In 1312 Thomas Randolph, only s. and h. of Thomas RANDOLPH of Strathdon, sometime Chamberlain of Scotland, by (-), sister of ROBERT I , and da. of Robert (BRUCE or BRUS), afterwards EARL OF CARRICK, was present, as Thomas Randal le fyz, with his father at Baliol's homage to Edward 1 at Newcastle-upon-Tyne, 26 Dec. 1292. He rebelled with Bruce, perhaps even attending him on his secret journey to Scotland in 1306 and was taken prisoner by the English at Methven, 19 June. As Lord of Nithsdale he participated in the letter of the Scottish magnates to Philip IV of France, Mar. 1308/9. He was cr. Earl of Moray between 12 Apr. and 29 Oct. 1312. The extensive grants he received are evidence of the esteem in which he was held by, and of the services he rendered to, Robert Bruce. In Mar. 1313/4 he made a sensational capture of Edinburgh Castle from the English, and he was in command of the left wing at the battle of Bannockburn, 24 June 1314. He attended the Parl. at Ayr, 26 Apr. 1315, at which, under the Act of Succession, he was named Guardian if the King or his brother should die during the minority of the heir to the throne. In Edward Bruce's invasion of Ireland, 1315-17, he took a notable part both in the actual fighting and in the raising of men; and in 1318 participated in the capture of Berwick by surprise. The following year Moray and Douglas raided the north of Yorkshire, and defeated a force raised by the Archbishop, in what was jocularly called the Chapter of Mitton. Moray's name stands second in the list of Scottish magnates who addressed the Pope in defence of Scottish independence, 6 Apr. 1320. At the time of the ineffectual negotiations between the Scots and the disaffected Earl of Lancaster, 1321-22, Moray was acting as Lieutenant of the King of Scotland, and was at Corbridge, in Northumberland, in Jan. 1321/2 ; later in the year he carried havoc into Durham and Yorks, and in the autumn fought with the King in the attack on the English near Byland, when Edward II was forced to flee, and was nearly captured in York. In May 1323 Moray was in England with an embassy which concluded a truce at York on 30 May for 13 years. Later in the year at Avignon he obtained from the Pope his long withheld concession to address Bruce as King of Scotland. In Apr. 1325 he was appointed chief of an embassy to France, which, at Corbeil, in Apr. 1326, concluded an alliance against England. In 1327 the short-lived truce was broken; Moray and Douglas harried Northumberland and balked the English forces under the young King Edward III. They were appointed jointly to make the arrangements for the marriage of the infant Prince David of Scotland with Joan, sister of Edward III, which was celebrated 12 July 13 28 at Berwick. On the death of Bruce, 7 June 1329, under whom the Earl had been Justiciar of Scotland north of the Forth, Moray became Regent of Scotland, and so continued till his death, 20 July 1332, at Musselburgh, on his way to meet the invasion of the disinherited lords under Edward Ballot. He m. Isabel, da. of John STEWART of Bonkyll, by Margaret, da. and h. of Sir Alexander de Bonkyll. She was living 16 July 135I.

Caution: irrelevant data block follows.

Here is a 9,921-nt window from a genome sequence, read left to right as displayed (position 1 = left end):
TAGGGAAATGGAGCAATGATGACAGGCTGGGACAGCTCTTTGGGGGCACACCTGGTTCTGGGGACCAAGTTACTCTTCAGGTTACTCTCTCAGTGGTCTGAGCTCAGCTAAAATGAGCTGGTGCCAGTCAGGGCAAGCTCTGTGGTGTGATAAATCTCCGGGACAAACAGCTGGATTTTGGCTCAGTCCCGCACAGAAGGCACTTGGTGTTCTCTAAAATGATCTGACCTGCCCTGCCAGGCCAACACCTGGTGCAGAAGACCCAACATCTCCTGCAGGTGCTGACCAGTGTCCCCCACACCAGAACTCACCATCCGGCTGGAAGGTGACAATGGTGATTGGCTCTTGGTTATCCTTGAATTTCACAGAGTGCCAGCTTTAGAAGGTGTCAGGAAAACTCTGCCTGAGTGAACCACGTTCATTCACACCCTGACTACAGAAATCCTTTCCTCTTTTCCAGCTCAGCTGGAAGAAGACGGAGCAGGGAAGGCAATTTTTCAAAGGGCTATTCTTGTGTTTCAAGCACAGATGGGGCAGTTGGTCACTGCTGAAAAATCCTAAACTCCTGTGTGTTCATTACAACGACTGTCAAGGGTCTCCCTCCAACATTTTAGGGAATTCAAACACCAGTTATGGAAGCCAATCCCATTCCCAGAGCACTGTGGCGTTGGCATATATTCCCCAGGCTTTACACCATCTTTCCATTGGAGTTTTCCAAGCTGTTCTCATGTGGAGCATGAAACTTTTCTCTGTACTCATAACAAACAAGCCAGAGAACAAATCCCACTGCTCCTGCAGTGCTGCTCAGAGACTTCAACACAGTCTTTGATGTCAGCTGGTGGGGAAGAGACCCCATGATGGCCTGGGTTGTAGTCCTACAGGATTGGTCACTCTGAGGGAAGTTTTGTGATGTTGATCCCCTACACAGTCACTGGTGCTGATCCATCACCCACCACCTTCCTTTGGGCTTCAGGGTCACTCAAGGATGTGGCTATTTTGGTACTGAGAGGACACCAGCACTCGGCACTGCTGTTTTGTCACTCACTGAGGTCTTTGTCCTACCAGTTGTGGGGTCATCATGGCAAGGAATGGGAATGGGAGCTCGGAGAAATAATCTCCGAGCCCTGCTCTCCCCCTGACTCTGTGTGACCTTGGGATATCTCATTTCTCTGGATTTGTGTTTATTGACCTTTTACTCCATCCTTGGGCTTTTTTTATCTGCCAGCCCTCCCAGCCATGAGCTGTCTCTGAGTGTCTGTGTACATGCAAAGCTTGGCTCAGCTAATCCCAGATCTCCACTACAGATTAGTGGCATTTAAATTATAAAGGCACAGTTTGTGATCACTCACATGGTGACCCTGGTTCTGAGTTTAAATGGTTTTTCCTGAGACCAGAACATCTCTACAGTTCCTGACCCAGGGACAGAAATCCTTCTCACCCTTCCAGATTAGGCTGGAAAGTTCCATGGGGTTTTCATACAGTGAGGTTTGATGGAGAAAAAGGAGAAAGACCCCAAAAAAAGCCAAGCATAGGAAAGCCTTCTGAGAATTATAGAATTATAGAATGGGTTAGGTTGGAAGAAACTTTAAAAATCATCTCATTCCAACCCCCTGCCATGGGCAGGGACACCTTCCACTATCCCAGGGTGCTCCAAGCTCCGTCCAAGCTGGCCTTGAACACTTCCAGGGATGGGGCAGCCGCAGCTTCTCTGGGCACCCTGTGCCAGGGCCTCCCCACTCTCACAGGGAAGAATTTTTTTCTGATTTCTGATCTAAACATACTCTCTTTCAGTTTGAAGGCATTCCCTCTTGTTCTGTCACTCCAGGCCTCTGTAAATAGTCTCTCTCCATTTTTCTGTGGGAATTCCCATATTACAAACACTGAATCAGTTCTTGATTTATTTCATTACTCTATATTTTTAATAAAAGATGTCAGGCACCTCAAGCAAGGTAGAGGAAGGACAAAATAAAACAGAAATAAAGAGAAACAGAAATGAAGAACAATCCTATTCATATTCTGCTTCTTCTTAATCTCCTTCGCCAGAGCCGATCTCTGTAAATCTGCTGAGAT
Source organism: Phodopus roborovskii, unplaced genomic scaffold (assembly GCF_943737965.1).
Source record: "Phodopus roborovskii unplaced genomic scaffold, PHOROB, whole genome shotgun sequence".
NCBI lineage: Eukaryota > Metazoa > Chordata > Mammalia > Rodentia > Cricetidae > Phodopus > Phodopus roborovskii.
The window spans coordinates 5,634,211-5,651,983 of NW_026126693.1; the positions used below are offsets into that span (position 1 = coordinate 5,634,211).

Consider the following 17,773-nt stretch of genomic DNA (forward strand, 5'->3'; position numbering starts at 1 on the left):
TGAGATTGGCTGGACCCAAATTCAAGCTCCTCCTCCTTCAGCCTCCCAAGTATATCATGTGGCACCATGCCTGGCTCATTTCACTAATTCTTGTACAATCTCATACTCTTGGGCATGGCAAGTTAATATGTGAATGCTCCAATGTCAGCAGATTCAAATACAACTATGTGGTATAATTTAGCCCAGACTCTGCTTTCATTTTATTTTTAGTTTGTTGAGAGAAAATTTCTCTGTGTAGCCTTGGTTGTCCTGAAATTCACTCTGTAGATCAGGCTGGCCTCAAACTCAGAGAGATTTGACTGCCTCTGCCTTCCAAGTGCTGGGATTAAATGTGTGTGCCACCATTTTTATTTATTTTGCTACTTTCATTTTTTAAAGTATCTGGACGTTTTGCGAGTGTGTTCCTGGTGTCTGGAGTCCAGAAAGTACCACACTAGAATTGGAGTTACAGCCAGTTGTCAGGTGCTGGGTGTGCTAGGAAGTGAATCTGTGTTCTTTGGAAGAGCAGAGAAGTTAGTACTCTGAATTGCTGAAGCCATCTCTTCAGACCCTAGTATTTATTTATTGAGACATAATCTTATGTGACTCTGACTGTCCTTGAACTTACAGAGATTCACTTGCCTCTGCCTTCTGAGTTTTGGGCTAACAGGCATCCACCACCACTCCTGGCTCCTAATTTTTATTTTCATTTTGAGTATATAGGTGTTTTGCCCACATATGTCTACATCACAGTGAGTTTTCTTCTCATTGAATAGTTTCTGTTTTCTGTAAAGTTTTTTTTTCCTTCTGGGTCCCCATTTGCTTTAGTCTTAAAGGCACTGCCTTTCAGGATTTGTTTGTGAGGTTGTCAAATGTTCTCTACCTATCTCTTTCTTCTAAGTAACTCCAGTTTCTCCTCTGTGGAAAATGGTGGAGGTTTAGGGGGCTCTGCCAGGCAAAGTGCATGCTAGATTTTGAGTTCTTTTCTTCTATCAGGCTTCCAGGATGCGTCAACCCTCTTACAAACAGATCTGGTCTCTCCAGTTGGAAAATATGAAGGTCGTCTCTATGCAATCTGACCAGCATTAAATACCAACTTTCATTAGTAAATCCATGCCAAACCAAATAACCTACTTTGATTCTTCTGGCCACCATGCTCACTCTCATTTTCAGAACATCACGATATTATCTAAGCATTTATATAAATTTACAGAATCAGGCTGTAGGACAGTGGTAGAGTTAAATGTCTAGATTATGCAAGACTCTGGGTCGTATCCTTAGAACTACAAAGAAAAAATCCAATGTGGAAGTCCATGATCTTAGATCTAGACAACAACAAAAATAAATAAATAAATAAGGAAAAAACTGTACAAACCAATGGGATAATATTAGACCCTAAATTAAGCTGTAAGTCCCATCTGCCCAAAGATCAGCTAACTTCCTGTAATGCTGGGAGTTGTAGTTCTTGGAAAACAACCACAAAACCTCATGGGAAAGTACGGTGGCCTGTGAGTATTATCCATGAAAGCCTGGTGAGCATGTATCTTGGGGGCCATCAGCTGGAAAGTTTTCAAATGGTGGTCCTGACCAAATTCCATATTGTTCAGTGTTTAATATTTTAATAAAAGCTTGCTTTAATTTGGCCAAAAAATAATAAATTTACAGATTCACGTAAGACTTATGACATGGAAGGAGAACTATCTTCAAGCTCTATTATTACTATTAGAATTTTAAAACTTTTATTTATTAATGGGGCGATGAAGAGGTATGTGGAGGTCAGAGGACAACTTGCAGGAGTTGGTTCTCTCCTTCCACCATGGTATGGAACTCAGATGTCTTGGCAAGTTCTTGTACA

Of Elgin Castle. Robert (sic) Randolph, nephew and supporter of Robert the Bruce at Bannockburn and afterwards regent for David II..
That Randolph was regarded in Scotland, within 50 odd years of his death, as the first Earl of Moray is shown by the terms used by the Bishop of Moray, circa 1383, with regard to vacancies of the see tam temporibus comitum Moravie quam antequam creatus esset dominus Thomas Ranulfi comes Moravie. Thomas was Regent of Scotland in 1329.
Thomas died on 20 July 1332 at Musselburgh, East Lothian, Scotland. He was buried at Dumfermline, Fife.
Children of Thomas Randolph Earl of Moray
Thomas Randolph (2nd Earl of Moray) d. 12 Aug 1332
John Randolph 3rd Earl of Moray d. 17 Oct 1346
Children of Thomas Randolph Earl of Moray and Isabel Stewart
Isabella Randolph+ b. s 1310
Agnes Randolph b. c 1312, d. 1369
|Last Modified 16 Mar 2009||Created 3 Jun 2012 using Reunion for Macintosh|